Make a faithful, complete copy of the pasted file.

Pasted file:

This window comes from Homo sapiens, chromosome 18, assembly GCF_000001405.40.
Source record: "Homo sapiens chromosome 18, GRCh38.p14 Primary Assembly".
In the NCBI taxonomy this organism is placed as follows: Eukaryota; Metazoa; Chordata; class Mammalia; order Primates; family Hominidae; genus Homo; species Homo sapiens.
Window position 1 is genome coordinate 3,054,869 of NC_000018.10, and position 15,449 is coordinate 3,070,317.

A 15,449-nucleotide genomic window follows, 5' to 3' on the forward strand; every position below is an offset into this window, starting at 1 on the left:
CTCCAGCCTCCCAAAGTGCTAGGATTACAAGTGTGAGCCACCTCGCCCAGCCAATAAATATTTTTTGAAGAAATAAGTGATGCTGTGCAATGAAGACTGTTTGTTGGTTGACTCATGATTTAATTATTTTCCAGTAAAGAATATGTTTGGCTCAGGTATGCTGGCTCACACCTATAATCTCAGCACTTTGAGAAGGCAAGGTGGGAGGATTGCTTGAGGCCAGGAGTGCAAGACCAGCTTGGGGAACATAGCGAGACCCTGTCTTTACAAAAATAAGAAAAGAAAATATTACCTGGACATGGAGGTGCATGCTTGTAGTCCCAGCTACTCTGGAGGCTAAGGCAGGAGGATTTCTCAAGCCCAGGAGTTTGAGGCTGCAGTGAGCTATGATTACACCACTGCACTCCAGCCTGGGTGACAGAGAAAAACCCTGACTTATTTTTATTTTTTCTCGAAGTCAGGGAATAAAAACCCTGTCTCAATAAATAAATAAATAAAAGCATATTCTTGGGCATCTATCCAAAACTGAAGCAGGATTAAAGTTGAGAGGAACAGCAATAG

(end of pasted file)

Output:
This window comes from Homo sapiens, chromosome 18, assembly GCF_000001405.40.
Source record: "Homo sapiens chromosome 18, GRCh38.p14 Primary Assembly".
In the NCBI taxonomy this organism is placed as follows: Eukaryota; Metazoa; Chordata; class Mammalia; order Primates; family Hominidae; genus Homo; species Homo sapiens.
Window position 1 is genome coordinate 3,054,869 of NC_000018.10, and position 15,449 is coordinate 3,070,317.

A 15,449-nucleotide genomic window follows, 5' to 3' on the forward strand; every position below is an offset into this window, starting at 1 on the left:
CTCCAGCCTCCCAAAGTGCTAGGATTACAAGTGTGAGCCACCTCGCCCAGCCAATAAATATTTTTTGAAGAAATAAGTGATGCTGTGCAATGAAGACTGTTTGTTGGTTGACTCATGATTTAATTATTTTCCAGTAAAGAATATGTTTGGCTCAGGTATGCTGGCTCACACCTATAATCTCAGCACTTTGAGAAGGCAAGGTGGGAGGATTGCTTGAGGCCAGGAGTGCAAGACCAGCTTGGGGAACATAGCGAGACCCTGTCTTTACAAAAATAAGAAAAGAAAATATTACCTGGACATGGAGGTGCATGCTTGTAGTCCCAGCTACTCTGGAGGCTAAGGCAGGAGGATTTCTCAAGCCCAGGAGTTTGAGGCTGCAGTGAGCTATGATTACACCACTGCACTCCAGCCTGGGTGACAGAGAAAAACCCTGACTTATTTTTATTTTTTCTCGAAGTCAGGGAATAAAAACCCTGTCTCAATAAATAAATAAATAAAAGCATATTCTTGGGCATCTATCCAAAACTGAAGCAGGATTAAAGTTGAGAGGAACAGCAATAG